On Friday, February 6, 2009, my school, Davie High School, broke the law.
Class schedule was rearranged to accommodate a mandatory assembly. Teachers were instructed to take their classes to the gym to listen to a guest speaker/one man volleyball team. Teachers who did not have a class at the time were instructed to perform sweeps of the buildings, ensuring that all students were in the gym. After cramming the entire population of my school (students and teachers, approximately 1800 people) into the gym (which has to have broken fire code somehow) this one-man volleyball team was soundly defeated by the DHS Girls volleyball team. Afterwards, he played a team of guys picked from the audience, and won. He then played the entire senior boy population, and won. He then beat a team of teachers. An odd presentation so far, but nothing terrible.
Then the "motivational speech" part comes in.
A paraphrase of his message:
Don't commit suicide. Don't drink alcohol. TV needs to stop portraying women as sex objects. By the way, Jesus is my motivation. Jesus Jesus Jesus God Jesus God God Jesus Jesus Jesus Jesus Jesus. If the president of the United States can be sworn in using the Bible, then the Bible should be put back in schools. Jesus Jesus. If you want to hear part two of my message, we are giving away free tickets so you can come to x place at x time tomorrow. It will be the largest gathering of teenagers in North Carolina history. Jesus Jesus Jesus God Jesus. I will feel like a failure if you're not there. Jesus. God. Jesus God Jesus Jesus.
Bear in mind: Our principal hired this man, this self-billed evangelist, to come speak to us. I don’t know how much it cost, because the man’s website says “pricing varies based on location and the number of assemblies booked.” However, the fact that the entire school population was crammed into the gym (many students were forced to sit on the floor, and the faculty and staff lined the walls and blocked the doors- not to prevent people from leaving, but because there was simply nowhere else to stand) heavily implies that my school could not afford two assemblies.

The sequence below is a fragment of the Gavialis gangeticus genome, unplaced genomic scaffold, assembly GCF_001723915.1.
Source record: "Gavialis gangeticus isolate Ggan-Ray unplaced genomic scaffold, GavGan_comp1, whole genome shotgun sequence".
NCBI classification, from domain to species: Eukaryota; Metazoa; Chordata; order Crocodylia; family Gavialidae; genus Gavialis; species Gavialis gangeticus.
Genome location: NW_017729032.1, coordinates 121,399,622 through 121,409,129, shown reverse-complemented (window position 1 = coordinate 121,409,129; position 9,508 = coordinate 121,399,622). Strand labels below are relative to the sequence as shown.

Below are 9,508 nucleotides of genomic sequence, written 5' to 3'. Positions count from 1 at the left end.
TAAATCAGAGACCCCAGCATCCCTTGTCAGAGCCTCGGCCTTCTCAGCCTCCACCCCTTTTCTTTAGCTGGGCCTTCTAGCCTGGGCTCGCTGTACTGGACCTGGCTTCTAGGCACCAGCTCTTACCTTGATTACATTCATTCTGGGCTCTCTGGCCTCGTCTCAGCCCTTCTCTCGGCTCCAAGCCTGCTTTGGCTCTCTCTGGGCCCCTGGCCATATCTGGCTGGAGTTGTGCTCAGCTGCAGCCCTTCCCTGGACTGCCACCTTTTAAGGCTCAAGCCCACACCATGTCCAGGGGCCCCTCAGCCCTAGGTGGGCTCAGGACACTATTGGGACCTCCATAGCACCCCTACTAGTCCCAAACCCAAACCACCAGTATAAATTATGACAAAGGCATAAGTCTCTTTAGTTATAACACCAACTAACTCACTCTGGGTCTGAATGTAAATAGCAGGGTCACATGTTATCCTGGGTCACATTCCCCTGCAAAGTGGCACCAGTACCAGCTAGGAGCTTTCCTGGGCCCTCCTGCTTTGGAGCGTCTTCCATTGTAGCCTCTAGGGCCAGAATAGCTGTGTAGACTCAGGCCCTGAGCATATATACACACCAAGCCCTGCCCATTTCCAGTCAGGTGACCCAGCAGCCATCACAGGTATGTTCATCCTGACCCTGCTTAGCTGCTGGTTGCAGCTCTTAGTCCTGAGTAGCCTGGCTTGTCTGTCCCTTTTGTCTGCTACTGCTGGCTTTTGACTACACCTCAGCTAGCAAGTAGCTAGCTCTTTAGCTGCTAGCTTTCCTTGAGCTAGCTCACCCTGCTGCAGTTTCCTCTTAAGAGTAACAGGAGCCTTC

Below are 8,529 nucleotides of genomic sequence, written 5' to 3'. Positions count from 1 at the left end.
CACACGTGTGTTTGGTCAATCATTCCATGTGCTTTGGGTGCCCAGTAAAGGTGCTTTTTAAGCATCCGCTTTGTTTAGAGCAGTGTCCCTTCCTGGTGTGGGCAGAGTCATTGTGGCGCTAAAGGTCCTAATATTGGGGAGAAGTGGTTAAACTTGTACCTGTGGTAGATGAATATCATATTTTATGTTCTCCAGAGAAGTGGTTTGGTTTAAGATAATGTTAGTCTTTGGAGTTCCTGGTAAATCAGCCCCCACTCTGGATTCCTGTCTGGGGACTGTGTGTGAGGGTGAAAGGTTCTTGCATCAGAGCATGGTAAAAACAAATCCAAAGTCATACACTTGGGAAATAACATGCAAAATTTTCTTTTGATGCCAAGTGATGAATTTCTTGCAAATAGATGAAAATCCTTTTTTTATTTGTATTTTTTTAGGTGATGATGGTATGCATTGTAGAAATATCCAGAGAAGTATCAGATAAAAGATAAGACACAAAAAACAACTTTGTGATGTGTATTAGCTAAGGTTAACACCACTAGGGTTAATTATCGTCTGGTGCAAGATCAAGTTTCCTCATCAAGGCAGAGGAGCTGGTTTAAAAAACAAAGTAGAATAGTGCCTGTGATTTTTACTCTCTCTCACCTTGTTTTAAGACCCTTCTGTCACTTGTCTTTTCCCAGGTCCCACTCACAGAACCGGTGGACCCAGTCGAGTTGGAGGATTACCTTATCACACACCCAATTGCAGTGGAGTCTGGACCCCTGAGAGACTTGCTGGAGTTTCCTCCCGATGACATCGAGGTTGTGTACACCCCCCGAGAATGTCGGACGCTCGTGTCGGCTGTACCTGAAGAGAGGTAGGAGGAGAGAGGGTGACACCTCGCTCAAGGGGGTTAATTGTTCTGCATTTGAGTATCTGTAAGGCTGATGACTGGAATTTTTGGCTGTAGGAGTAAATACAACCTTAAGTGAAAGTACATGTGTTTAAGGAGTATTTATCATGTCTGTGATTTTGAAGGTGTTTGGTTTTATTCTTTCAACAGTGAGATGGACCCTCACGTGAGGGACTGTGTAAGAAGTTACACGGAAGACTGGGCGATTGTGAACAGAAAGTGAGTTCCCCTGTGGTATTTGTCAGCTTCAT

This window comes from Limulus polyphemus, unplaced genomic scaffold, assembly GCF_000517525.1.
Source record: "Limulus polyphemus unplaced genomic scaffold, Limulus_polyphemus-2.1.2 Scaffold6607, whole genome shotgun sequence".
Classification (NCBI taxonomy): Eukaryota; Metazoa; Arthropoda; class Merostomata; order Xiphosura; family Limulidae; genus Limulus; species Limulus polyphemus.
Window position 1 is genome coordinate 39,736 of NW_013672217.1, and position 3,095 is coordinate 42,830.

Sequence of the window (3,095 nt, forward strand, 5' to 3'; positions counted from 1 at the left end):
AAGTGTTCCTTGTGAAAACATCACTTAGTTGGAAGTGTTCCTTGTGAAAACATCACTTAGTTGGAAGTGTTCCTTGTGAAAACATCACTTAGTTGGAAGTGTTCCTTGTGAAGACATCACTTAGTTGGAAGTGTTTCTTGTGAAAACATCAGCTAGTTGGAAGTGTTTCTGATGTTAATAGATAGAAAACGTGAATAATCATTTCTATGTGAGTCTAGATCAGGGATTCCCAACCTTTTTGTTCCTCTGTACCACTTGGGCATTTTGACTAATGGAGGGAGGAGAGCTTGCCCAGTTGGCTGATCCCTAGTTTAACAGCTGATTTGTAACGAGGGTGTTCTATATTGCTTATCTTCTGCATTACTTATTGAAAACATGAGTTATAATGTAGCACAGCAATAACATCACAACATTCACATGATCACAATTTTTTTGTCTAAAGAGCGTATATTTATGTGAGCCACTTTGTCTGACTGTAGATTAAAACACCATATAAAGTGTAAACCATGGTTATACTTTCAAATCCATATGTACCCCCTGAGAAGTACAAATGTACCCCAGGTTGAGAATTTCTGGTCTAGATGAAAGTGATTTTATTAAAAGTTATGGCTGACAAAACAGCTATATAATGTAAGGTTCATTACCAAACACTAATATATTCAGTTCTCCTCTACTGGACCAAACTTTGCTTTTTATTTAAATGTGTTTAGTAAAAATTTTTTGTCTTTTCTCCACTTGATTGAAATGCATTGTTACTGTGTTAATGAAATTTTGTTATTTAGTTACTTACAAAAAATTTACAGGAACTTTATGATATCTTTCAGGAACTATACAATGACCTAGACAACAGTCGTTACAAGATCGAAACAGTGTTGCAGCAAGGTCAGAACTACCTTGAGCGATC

According to the United States Supreme Court ruling in Santa Fe Independent School District v. Doe (2000),
"School sponsorship of a religious message is impermissible because it sends the ancillary message to members of the audience who are nonadherents that they are outsiders, not full members of the political community, and an accompanying message to adherents that they are insiders, favored members of the political community.”
I know of several people of other religions who attend my school. The fact that they were forced to attend an event in which a man’s religious beliefs were forced upon them is not only illegal, it is absurd. Were this “motivational speaker” to have spoken about atheism, agnosticism, Islam, Wicca, or any other religious group, and in turn proclaim that it should be brought into the schools, I have no doubt that parents would gather outside of the principal’s office with torches and pitchforks. Simply because the majority of the student population is Christian does not mean that the principal can bring in a Christian evangelist to come say whatever he wants to the students. Even I was offended, and I am a Christian myself. Personally, I don’t like it when someone shoves their religious beliefs down my throat, even when I agree with what they are saying.
What happened in that gymnasium was wrong. Not only was valuable instructional time wasted to accommodate this man, doing so broke the law. Situations like these are what lawsuits are made of.
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